Abortion and the Right to Choose

There are few sub­jects that occa­sion such heat­ed debate as abor­tion. You have all these peo­ple throw­ing slo­gans around and using labels that don’t say much, like “right-to-life”. There are many who seem to believe that it’s impos­si­ble to val­ue both life and choice. Of course, the same peo­ple who talk about the sanc­ti­ty of life before birth also seem to be the ones cam­paign­ing the most loud­ly for cap­i­tal pun­ish­ment and pros­e­cut­ing wars over­seas, so appar­ent­ly, they believe in the sanc­ti­ty of some life.

Per­son­al­ly, I have absolute­ly no doubt that Katie was a per­son before she was actu­al­ly born. It isn’t log­i­cal or ratio­nal, and I don’t hon­est­ly care if any­one believes me or not. Before she was born, I did­n’t real­ly think I’d per­son­al­ly be able to con­science an abor­tion. Now I know that I couldn’t.

I don’t pre­sume to make that deter­mi­na­tion for any­one else. While I’ve nev­er been wealthy, I do know that the lev­el of priv­i­lege I’ve enjoyed through­out my life as a white mid­dle-class woman in a first-world soci­ety might make it impos­si­ble for me to even begin to under­stand the choic­es that face vast num­bers of women in the world. How could I pos­si­bly try to tell them what to do with their bodies?

In any case, I’m glad that for the present, despite the efforts of far too many peo­ple, women in the U.S. at least have the legal right to con­trol their fer­til­i­ty. I want my daugh­ter and her daugh­ters and their daugh­ters to have that impor­tant freedom.

Even here in this first-world soci­ety, there are too many cas­es in which chil­dren are con­ceived by women who aren’t in good health, or who are abus­ing their bod­ies and thus the bod­ies of their chil­dren with drugs and alco­hol, for those chil­dren to ever have any hope of health. Or the women don’t have access to health care and ade­quate nutri­tion and hous­ing. The cur­rent fig­ures on pover­ty in Geor­gia alone are heart­break­ing, and those hit hard­est are sin­gle women and their chil­dren, as usu­al. Geor­gia isn’t the worst in the nation, of course. With­out look­ing, I can almost guar­an­tee you that Alaba­ma, Mis­sis­sip­pi, and Louisiana will be low­er. Arkansas and pos­si­bly South Car­oli­na are like­ly to be there, too.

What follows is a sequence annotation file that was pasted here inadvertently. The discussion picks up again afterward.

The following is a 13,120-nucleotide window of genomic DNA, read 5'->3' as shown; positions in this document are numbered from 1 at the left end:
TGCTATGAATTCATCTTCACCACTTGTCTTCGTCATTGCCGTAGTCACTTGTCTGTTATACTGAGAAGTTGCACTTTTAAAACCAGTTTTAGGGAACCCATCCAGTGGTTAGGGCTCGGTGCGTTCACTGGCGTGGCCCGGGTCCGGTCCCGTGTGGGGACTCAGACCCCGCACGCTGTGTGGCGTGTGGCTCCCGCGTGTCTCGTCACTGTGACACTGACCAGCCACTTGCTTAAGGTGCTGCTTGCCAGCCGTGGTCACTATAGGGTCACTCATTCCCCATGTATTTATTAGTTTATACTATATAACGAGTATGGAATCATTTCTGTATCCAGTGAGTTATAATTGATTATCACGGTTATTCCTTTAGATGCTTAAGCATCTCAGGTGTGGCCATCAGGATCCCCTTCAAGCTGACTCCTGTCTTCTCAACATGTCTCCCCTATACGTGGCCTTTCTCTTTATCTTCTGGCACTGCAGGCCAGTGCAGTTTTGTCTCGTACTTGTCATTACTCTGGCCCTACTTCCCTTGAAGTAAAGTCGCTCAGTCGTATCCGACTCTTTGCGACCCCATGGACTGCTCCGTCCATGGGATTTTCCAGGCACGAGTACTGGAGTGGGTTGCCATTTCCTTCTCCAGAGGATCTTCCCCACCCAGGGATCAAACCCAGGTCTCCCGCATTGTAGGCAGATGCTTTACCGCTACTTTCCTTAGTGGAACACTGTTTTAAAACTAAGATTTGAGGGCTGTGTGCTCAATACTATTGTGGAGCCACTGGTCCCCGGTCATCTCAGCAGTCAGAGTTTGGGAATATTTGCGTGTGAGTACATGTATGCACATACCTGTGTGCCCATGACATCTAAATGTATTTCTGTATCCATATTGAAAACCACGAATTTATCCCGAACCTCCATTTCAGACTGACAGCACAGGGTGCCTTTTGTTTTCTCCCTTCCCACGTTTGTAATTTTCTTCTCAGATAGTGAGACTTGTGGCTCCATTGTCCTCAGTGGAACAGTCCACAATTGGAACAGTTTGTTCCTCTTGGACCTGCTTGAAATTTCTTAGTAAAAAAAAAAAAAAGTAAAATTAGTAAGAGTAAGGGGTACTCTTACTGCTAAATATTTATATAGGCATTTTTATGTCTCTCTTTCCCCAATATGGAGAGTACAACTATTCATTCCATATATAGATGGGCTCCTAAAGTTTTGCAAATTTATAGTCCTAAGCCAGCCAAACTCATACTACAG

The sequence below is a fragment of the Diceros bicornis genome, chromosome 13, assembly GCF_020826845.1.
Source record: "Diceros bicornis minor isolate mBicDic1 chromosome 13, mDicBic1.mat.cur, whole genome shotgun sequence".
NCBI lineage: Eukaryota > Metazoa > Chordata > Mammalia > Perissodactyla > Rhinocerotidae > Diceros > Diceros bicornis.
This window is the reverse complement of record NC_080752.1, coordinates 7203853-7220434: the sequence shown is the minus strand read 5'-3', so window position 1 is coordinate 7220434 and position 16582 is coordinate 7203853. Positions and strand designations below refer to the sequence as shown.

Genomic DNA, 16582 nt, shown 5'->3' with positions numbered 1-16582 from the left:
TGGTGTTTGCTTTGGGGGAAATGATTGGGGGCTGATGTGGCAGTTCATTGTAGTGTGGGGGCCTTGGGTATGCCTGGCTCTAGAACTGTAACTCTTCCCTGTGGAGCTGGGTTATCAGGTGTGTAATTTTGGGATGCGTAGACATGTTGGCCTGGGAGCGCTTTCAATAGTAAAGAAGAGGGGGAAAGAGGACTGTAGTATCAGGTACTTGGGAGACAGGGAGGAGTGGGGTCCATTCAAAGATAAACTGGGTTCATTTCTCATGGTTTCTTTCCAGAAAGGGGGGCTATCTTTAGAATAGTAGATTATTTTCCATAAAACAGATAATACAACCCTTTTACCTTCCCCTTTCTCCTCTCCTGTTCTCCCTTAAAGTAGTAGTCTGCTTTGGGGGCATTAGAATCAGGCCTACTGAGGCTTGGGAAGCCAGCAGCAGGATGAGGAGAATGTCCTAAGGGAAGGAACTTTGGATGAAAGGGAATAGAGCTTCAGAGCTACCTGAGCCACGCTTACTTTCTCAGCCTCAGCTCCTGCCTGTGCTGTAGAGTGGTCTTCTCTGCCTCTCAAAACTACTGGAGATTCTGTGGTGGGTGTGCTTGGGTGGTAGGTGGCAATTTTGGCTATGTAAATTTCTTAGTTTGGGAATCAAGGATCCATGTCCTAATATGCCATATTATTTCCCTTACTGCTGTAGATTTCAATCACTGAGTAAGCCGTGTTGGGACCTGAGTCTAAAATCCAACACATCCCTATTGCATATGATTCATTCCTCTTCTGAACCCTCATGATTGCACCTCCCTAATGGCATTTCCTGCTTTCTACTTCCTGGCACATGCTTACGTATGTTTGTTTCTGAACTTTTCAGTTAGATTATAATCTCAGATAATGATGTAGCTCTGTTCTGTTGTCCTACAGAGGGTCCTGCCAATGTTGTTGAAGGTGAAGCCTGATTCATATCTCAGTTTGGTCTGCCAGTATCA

They may have been born into a cycle of abuse from which they haven’t escaped, and may nev­er escape. They may still be chil­dren themselves–there are plen­ty of 11 and 12-year chil­dren who’ve got­ten preg­nant. In short, there are many preg­nant peo­ple who have no busi­ness hav­ing children.

If they bear those chil­dren, who will care for them? Who will pay for the health care, food, shel­ter, and oth­er things that the child needs and deserves? Who will love and cher­ish that child, teach him or her to sur­vive and thrive in our world? You? When was the last time you adopt­ed a child or opened your home to fos­ter children?

I do think abor­tion is some­times the best choice for those in the sit­u­a­tions I’ve described. I know some incred­i­ble par­ents whose preg­nan­cies weren’t planned. I know some mar­velous chil­dren who I am very glad are in this world who were born because of unplanned preg­nan­cies. I’m not say­ing that every­body who has an unplanned preg­nan­cy is bad or will be a rot­ten parent—I am say­ing that I get very, very wor­ried about some of them, and I can under­stand why some of them chose to end their preg­nan­cies with abor­tion. Adop­tion is bet­ter, but the fact is that there aren’t enough peo­ple will­ing to adopt the unhealthy babies often borne by these moth­ers and there are far too many chil­dren get­ting old­er and old­er in fos­ter care because nobody is will­ing to adopt them.

I’d much rather live in a world in which nobody ever had to make the choice of car­ry­ing a preg­nan­cy to term or killing it. We don’t live in that world. It is, there­fore, up to us to change our world to pro­vide more and bet­ter choic­es to women who would oth­er­wise choose abor­tion. Until those choic­es are there, I will not stand in the way of any woman who wants an abortion.

Nobody who advo­cates, or even tol­er­ates, actions like blow­ing up clin­ics and mur­der­ing doc­tors who per­form abor­tions can call them­selves “pro-life.” It’s telling that the pro-choice advo­cates have nev­er stooped to sim­i­lar acts of violence.

Those who call them­selves pro-life are too often sim­ply anti-choice because they only care about what hap­pens to fetus­es. They are against pub­lic health care and anti-pover­ty efforts such as food stamps and the free lunch pro­grams in schools. They’re even against sex edu­ca­tion that talks about any­thing more use­ful than absti­nence (and absti­nence-only edu­ca­tion has been shown to be high­ly inef­fec­tive). At the same time, they’re in favor of cap­i­tal pun­ish­ment and send­ing our troops all over the world to die in sense­less or eco­nom­i­cal­ly-moti­vat­ed con­flicts (but against vet­er­ans’ ben­e­fits and decent med­ical care for mil­i­tary per­son­nel). I am pro-choice and pro-life, from cra­dle to grave.

Obvi­ous­ly this isn’t a sim­ple issue, but work­ing to stop teen preg­nan­cies will go a long way towards slow­ing the num­ber of abor­tions. The Geor­gia Cam­paign for Ado­les­cent Pow­er & Poten­tial (404–524-2277) is con­cen­trat­ing on that, and they seem to be doing some good work. Of course, Planned Par­ent­hood has been around and doing good work for a long time (and most of that work has noth­ing to do with abor­tion, but health in general).


The best fic­tion­al treat­ment of the abor­tion issue I’ve ever read was in the book Solomon’s Knife by Vic­tor Koman (the book won the 1990 Prometheus Award).

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